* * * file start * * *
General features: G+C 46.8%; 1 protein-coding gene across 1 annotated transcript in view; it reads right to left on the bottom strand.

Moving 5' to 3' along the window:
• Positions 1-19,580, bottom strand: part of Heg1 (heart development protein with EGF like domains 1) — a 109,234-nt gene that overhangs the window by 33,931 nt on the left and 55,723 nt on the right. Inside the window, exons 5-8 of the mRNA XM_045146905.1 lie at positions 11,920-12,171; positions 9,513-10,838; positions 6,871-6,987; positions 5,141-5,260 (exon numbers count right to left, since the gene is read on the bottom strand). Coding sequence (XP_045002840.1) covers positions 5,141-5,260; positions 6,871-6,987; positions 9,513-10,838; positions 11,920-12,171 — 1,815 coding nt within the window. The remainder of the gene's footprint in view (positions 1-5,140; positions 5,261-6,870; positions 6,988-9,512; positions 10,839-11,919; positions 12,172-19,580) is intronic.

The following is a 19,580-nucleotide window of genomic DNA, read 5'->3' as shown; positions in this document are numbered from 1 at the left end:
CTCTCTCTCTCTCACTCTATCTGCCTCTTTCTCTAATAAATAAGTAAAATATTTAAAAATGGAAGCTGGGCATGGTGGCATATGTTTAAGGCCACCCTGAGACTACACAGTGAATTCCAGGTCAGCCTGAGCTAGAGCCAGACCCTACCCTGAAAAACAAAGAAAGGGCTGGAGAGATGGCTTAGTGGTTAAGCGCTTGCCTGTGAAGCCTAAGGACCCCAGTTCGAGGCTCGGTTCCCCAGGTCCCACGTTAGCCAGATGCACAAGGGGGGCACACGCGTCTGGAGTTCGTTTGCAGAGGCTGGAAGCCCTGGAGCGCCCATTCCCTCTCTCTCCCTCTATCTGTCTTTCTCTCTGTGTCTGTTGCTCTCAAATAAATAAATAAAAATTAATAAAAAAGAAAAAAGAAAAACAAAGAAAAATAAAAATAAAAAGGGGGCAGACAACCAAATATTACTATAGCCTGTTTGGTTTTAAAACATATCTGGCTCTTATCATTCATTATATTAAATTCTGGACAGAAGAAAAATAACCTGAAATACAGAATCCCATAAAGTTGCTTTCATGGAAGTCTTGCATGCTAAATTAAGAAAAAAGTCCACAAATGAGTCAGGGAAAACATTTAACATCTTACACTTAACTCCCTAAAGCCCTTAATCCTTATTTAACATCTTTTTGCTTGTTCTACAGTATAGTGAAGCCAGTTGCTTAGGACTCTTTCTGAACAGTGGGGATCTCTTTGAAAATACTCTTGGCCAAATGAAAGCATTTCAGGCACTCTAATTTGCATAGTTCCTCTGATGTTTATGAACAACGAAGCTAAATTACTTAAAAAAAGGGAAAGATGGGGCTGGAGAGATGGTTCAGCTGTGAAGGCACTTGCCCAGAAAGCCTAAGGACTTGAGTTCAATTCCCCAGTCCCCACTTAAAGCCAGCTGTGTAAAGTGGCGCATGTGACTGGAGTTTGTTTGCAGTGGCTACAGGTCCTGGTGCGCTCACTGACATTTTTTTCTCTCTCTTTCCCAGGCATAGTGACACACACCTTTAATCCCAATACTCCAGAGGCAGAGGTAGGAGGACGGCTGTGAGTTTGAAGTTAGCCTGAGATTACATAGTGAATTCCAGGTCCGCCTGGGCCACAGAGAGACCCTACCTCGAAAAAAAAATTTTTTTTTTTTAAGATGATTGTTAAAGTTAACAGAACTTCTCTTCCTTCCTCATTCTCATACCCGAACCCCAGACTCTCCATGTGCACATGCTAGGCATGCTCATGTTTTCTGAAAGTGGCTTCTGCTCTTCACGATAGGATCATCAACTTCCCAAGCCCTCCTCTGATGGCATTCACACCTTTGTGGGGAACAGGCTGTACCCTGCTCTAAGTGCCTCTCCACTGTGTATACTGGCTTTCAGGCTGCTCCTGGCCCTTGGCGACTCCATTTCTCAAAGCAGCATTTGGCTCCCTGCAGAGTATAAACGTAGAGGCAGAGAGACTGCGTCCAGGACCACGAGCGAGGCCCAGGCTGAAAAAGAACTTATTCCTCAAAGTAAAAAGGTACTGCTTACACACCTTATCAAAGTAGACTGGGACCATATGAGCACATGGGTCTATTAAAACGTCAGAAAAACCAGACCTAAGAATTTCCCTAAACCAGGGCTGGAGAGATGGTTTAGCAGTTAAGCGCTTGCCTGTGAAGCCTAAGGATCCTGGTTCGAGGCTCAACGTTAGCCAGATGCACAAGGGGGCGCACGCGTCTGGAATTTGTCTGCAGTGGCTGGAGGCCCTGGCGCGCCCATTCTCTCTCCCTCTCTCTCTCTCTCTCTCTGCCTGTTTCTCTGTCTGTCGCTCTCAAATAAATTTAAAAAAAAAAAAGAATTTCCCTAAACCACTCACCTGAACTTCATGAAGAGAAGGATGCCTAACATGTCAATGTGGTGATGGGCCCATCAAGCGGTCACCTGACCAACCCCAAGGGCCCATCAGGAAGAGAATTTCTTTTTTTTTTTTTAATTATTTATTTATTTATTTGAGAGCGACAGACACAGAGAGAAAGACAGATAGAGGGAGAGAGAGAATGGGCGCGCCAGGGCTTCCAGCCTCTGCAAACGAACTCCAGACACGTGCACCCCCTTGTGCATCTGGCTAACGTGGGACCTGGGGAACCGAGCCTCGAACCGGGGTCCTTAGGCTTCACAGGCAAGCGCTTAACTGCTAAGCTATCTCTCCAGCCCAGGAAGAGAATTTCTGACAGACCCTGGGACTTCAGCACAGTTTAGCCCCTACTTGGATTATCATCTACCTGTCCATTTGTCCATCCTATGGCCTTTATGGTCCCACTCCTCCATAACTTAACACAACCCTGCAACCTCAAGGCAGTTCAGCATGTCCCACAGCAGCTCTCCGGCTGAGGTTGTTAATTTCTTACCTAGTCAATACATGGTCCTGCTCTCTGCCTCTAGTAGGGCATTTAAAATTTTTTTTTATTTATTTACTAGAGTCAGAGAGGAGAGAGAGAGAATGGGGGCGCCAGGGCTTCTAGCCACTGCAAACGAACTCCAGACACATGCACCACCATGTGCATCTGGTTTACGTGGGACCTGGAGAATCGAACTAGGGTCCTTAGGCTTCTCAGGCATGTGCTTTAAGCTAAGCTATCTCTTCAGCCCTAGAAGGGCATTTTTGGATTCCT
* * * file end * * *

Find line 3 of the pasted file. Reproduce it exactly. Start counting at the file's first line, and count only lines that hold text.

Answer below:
• Positions 1-19,580, bottom strand: part of Heg1 (heart development protein with EGF like domains 1) — a 109,234-nt gene that overhangs the window by 33,931 nt on the left and 55,723 nt on the right. Inside the window, exons 5-8 of the mRNA XM_045146905.1 lie at positions 11,920-12,171; positions 9,513-10,838; positions 6,871-6,987; positions 5,141-5,260 (exon numbers count right to left, since the gene is read on the bottom strand). Coding sequence (XP_045002840.1) covers positions 5,141-5,260; positions 6,871-6,987; positions 9,513-10,838; positions 11,920-12,171 — 1,815 coding nt within the window. The remainder of the gene's footprint in view (positions 1-5,140; positions 5,261-6,870; positions 6,988-9,512; positions 10,839-11,919; positions 12,172-19,580) is intronic.